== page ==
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Bluetooth headsets have been around for over a decade, yet many are still reluctant to use them. It may have something to do with not wanting to look like an extra in a sci-fi movie, but there’s also the recurring question: Are Bluetooth headsets safe?
It’s kind of in our nature to worry about new technologies and whether they’re going to doom us all in some unforeseen way. People love a good dystopian tale. Bluetooth headsets…well, let’s just say they don’t make the best candidates for such a tale. If anything, they may actually reduce some of the risks associated with other tech. How so?
To answer that, let’s look at two things people tend to worry about:
1) Are Bluetooth headsets safe for your health?
2) Are Bluetooth headsets safe for driving?
People worry that wearing a radio-transmitting gadget on their head is going to cause some health issues. Let’s face it: Despite what comic books may have us believe, radiation rarely gives you superpowers. It’s generally something we want to stay away from.
But is radiation from Bluetooth headsets something to be worried about? The short answer is no – if you ask the scientists who study it. To understand why, let’s talk briefly about cell phone radiation studies first.
Cell phone radiation has been extensively studied. Scientists wanted to evaluate the potential health risks, especially when it came to cancer. What did they find?
American Cancer Society offers a thorough overview of all the studies to date. The basic consensus is that current research does not point to any obvious link to health issues from cell phone use. To quote a few expert agencies mentioned in the article:
“The majority of studies published have failed to show an association between exposure to radiofrequency from a cell phone and health problems”
“At this time we do not have the science to link health problems to cell phone use. Scientific studies are underway to determine whether cell phone use may cause health effects.”
“There is no scientific evidence that proves that wireless phone usage can lead to cancer or a variety of other problems, including headaches, dizziness or memory loss.”
What does all of this mean for Bluetooth headsets? Well…
Unlike cell phones, which have to transmit a signal to an antenna that might be many kilometers away, Bluetooth headsets only need to reach the phone in your pocket. Most Bluetooth headsets have a range of only 10 meters (30 feet). This also means that they emit far less radiation than cell phones themselves. How much less? One thousand times less.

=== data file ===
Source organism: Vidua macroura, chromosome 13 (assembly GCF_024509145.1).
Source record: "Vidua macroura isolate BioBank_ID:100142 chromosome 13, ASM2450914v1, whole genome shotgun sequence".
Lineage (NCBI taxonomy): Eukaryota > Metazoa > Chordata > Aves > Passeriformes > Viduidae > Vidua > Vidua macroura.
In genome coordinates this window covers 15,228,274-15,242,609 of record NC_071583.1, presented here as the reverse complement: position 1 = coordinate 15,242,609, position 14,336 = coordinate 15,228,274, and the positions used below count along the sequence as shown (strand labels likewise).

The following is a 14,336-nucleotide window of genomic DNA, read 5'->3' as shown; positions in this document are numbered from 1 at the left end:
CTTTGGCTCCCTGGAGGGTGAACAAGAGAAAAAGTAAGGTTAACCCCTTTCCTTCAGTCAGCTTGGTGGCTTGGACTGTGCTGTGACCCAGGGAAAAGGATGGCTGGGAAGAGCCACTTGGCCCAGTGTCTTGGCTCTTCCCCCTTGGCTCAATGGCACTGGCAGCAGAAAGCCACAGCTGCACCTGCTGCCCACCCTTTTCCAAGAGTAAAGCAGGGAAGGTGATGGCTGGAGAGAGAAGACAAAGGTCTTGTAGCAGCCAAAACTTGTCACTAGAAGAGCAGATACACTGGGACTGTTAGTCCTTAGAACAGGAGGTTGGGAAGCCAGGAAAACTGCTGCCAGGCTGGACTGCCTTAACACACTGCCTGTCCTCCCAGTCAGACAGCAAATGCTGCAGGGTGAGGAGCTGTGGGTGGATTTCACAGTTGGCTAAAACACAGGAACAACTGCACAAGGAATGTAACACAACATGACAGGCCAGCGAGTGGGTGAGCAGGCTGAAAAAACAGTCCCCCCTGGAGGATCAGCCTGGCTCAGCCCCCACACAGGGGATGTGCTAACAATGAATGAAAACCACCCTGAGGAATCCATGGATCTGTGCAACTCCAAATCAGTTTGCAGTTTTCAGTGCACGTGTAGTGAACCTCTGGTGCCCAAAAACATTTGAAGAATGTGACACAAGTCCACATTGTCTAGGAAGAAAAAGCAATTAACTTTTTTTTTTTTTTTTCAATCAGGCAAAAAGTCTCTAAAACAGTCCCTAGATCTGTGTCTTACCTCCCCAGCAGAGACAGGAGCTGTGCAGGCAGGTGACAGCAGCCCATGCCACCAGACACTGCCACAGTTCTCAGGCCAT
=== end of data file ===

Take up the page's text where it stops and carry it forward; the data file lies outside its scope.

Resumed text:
That’s why most authorities explicitly advise using hands-free devices including Bluetooth headsets if you’re worried about radiation exposure from cell phones. For instance:
“To reduce radio frequency radiation near your body: Get a hands-free headset that connects directly to your phone.”
“Headsets can substantially reduce exposure since the phone is held away from the head in the user’s hand or in approved body-worn accessories.”
“Use the speaker mode on the phone or a hands-free device such as a corded or cordless earpiece. This moves the antenna away from your head, which decreases the amount of RF waves that reach the head.”
It should go without saying that staring at your cell phone while driving a car is not the smartest idea in the world. You must keep your eyes on the road, not on that cute new emoji your friend texted you. That’s why most countries, including US, Canada, and UK have strict laws that ban texting while driving.
But distracted driving regulations are about more than just texting. Holding a cell phone while driving distracts you in at least three ways:
Bluetooth headsets can help you avoid the first two distractions. This is why distracted driving laws usually require you to use a hands-free device if you’re making calls in the car. Importantly, some places forbid all cell phone use in the car (even with hands-free devices) for certain categories of drivers. Keep yourself updated.
The safest thing to do is to limit your calls while driving altogether. But once again, if you must make a call from your car, a Bluetooth headset or an in-car speakerphone at least helps you keep your hands on the wheel and your eyes on the road.
Let’s revisit the main question of the post – are Bluetooth headsets safe? Yes, and they’re certainly safer than cell phones alone. Whether you’re worried about health risks from radiation or distracted driving, Bluetooth headsets serve to reduce those risks. Although that should not prevent you from exercising common sense when on the road.
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